Such translators are maybe the preferred suppliers of this agency and don't want to spoil their relationship asking for a rush rate..
3) The LSP gains a 150% revenue from the job, instead of the usual 50%.
4) the professional translators lose an interesting project and their professionalism is humiliated..because they are treated as machines

Here is a phrase contained in the job offers I receive from a LSP and that sums up the behavior: "Note that jobs are allocated on a first come first serve basis"

[Edited at 2016-01-15 10:46 GMT]


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Edward Vreeburg  Identity Verified
Netherlands
Local time: 03:39
Member (2008)
English to Dutch
+ ...
rush jobs... get better clients... Jan 15, 2016

it reminds me of something that I used to see at the bike repair guy's shop, something along the lines of ...:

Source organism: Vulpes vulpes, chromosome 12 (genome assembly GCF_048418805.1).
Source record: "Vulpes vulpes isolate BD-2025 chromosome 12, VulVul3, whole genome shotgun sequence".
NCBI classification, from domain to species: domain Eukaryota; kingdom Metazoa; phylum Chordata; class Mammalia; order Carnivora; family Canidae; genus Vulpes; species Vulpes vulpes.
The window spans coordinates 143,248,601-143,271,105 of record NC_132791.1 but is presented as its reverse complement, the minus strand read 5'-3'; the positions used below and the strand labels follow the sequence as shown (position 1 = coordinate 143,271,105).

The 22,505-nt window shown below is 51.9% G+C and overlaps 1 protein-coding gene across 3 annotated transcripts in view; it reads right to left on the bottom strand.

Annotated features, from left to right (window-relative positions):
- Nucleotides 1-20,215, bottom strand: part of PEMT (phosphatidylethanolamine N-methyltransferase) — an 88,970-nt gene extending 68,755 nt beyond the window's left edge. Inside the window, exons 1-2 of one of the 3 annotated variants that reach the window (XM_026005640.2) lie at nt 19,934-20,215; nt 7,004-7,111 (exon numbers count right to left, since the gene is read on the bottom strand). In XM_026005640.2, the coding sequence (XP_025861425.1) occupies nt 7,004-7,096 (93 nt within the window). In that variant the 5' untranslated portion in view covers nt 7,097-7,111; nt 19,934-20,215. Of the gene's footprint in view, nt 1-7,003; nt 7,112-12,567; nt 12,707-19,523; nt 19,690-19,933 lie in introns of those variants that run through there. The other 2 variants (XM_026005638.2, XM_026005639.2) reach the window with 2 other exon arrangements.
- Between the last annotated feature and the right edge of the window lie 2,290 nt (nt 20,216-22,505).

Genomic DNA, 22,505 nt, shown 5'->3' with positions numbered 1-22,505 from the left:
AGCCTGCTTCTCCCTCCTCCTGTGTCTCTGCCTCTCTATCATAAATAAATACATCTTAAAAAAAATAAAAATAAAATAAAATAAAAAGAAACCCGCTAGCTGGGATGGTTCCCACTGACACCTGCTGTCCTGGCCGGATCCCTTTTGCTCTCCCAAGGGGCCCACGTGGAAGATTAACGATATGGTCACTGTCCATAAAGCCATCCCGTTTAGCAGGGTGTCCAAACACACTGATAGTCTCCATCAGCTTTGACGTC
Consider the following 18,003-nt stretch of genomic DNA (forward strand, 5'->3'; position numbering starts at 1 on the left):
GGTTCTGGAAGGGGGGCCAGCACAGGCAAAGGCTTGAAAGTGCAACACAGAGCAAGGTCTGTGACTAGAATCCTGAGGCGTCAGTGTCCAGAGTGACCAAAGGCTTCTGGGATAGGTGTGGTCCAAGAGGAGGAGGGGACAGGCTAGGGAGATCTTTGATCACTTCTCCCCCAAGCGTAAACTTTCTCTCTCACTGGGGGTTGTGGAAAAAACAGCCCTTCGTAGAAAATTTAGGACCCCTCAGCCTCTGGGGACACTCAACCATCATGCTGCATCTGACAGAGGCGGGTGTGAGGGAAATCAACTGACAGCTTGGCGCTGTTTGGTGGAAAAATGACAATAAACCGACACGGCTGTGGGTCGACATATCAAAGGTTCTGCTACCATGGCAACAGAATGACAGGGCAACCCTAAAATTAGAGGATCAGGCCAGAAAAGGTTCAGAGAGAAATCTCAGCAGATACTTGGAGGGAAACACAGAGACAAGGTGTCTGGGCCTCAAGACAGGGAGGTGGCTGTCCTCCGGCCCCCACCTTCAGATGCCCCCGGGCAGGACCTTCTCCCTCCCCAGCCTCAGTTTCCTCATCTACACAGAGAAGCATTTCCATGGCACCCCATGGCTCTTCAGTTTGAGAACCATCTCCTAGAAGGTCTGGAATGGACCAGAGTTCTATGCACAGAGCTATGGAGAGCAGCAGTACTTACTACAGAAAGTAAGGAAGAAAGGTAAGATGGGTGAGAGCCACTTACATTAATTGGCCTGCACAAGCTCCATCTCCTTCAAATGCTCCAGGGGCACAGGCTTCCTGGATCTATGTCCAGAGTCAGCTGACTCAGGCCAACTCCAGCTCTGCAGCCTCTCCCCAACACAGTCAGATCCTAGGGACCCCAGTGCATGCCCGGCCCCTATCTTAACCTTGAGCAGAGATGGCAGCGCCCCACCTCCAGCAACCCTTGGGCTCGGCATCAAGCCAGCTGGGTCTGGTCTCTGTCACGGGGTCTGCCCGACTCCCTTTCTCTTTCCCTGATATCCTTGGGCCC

Bad planning on your side does not inspire me do my job any faster....

Basically if a 10,000 word job comes in on Monday the LSP will look for the cheapest translator for a few days, by the time none of the cheaper-than-you-translators can help, you're it.. on Thursday or Friday....
... and since the client was already promised a delivery date of next Monday you have 1 day + the weekend to work on it...

For the end-client there was no rush rate, and subsequentially you do not get any either...because that would cut into the profit if the LSP...

Now if the end client or the Larger LSP did the same thing (leave that nasty old job of translating those documents) on the shelve for a couple of days, hoping it would go away, there might even be a rush-rush and they absolutely need it by Friday in the same week.... you only have 1 day for 10,000 words -- and again no rush rate..